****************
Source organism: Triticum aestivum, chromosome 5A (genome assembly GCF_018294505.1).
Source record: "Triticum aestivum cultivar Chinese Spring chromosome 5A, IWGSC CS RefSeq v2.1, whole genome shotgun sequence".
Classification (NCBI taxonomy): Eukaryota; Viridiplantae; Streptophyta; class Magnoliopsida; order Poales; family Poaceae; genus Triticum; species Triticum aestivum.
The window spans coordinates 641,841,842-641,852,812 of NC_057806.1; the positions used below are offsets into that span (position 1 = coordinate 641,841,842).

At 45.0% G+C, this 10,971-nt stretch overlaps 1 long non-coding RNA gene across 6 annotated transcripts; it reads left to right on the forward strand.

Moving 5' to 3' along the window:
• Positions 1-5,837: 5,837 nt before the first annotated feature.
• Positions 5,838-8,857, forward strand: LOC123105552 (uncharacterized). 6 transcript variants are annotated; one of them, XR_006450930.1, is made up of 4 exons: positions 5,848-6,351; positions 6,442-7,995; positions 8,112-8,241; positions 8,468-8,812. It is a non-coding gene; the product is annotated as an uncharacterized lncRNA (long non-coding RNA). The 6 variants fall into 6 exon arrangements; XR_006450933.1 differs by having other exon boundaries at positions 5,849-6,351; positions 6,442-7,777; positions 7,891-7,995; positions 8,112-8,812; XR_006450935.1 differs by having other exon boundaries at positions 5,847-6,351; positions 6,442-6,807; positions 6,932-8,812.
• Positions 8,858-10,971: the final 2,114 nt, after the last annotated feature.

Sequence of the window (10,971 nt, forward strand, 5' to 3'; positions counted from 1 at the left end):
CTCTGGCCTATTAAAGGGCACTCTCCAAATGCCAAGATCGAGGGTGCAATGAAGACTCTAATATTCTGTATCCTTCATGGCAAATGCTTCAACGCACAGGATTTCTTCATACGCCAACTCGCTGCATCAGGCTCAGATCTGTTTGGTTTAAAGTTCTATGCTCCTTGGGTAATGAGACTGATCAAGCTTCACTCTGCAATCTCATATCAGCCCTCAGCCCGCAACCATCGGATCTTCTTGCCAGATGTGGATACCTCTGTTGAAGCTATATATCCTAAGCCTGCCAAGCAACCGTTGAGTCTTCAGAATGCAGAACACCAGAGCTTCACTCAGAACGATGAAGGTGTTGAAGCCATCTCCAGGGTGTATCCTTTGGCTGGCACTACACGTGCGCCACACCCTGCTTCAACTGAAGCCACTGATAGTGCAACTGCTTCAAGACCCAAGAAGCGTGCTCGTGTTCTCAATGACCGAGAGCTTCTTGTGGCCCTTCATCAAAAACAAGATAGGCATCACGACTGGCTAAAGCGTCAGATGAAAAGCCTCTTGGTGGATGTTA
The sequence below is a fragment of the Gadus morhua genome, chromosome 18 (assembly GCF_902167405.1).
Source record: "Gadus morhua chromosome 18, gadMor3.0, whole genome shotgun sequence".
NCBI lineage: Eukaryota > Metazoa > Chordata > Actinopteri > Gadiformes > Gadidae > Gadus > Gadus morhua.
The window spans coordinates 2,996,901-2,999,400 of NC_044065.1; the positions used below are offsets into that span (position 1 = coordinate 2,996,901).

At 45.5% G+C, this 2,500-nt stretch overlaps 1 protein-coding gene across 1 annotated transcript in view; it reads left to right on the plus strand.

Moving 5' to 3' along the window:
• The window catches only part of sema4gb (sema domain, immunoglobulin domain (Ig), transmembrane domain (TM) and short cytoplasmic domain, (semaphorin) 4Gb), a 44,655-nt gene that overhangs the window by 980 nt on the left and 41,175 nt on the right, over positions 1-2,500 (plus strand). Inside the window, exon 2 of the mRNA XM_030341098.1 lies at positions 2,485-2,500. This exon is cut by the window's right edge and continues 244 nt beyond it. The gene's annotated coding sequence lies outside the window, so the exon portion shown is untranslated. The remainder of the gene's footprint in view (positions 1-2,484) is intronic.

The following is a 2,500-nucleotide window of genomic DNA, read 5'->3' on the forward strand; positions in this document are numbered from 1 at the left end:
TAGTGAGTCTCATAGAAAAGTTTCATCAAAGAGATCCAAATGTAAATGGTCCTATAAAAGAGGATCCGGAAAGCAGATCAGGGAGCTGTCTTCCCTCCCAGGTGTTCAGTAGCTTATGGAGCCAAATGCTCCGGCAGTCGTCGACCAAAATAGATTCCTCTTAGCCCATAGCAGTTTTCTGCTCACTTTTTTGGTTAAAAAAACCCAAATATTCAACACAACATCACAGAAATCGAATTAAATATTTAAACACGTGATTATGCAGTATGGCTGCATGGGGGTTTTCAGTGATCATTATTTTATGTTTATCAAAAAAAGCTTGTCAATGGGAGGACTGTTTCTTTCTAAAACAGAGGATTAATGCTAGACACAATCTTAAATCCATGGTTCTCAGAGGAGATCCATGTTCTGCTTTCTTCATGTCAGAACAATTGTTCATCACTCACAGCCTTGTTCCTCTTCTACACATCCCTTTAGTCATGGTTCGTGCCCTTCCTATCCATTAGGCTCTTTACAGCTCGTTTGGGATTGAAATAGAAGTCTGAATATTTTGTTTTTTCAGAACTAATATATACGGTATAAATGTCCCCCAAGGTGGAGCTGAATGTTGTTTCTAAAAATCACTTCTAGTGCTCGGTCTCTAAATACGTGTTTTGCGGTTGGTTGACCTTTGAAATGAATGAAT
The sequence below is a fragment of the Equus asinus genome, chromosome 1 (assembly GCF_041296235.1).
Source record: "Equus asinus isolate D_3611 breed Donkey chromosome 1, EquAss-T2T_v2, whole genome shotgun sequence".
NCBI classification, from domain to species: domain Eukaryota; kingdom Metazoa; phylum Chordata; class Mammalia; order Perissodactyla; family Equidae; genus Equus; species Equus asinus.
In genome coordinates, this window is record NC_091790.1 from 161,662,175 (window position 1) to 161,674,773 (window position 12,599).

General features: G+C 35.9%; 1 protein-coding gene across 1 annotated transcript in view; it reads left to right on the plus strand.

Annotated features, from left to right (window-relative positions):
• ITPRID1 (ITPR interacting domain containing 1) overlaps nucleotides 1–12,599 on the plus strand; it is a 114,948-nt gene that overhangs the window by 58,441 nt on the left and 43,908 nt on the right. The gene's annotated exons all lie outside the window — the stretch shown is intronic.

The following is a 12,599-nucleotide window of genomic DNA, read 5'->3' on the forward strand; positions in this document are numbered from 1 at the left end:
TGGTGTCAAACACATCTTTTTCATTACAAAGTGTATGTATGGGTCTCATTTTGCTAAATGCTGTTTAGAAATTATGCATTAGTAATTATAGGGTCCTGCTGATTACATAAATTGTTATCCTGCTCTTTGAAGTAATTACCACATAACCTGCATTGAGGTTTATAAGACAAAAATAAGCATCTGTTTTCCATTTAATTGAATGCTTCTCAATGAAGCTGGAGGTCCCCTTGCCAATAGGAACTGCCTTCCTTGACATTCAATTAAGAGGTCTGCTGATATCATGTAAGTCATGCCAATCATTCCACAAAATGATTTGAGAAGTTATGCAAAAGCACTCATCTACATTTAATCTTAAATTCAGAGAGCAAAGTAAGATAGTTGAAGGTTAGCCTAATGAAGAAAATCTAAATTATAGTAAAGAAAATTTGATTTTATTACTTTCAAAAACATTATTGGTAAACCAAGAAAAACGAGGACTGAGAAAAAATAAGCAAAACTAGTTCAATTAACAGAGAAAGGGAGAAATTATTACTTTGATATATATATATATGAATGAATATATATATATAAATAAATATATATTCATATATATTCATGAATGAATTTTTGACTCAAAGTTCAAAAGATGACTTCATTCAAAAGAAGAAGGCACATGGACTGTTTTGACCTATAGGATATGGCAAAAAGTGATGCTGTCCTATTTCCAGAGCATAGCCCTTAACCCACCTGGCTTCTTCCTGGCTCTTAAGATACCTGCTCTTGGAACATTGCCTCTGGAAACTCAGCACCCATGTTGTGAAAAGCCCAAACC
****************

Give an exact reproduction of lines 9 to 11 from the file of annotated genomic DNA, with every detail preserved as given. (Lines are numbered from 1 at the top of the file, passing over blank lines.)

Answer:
• Positions 8,858-10,971: the final 2,114 nt, after the last annotated feature.

Sequence of the window (10,971 nt, forward strand, 5' to 3'; positions counted from 1 at the left end):
CTCTGGCCTATTAAAGGGCACTCTCCAAATGCCAAGATCGAGGGTGCAATGAAGACTCTAATATTCTGTATCCTTCATGGCAAATGCTTCAACGCACAGGATTTCTTCATACGCCAACTCGCTGCATCAGGCTCAGATCTGTTTGGTTTAAAGTTCTATGCTCCTTGGGTAATGAGACTGATCAAGCTTCACTCTGCAATCTCATATCAGCCCTCAGCCCGCAACCATCGGATCTTCTTGCCAGATGTGGATACCTCTGTTGAAGCTATATATCCTAAGCCTGCCAAGCAACCGTTGAGTCTTCAGAATGCAGAACACCAGAGCTTCACTCAGAACGATGAAGGTGTTGAAGCCATCTCCAGGGTGTATCCTTTGGCTGGCACTACACGTGCGCCACACCCTGCTTCAACTGAAGCCACTGATAGTGCAACTGCTTCAAGACCCAAGAAGCGTGCTCGTGTTCTCAATGACCGAGAGCTTCTTGTGGCCCTTCATCAAAAACAAGATAGGCATCACGACTGGCTAAAGCGTCAGATGAAAAGCCTCTTGGTGGATGTTA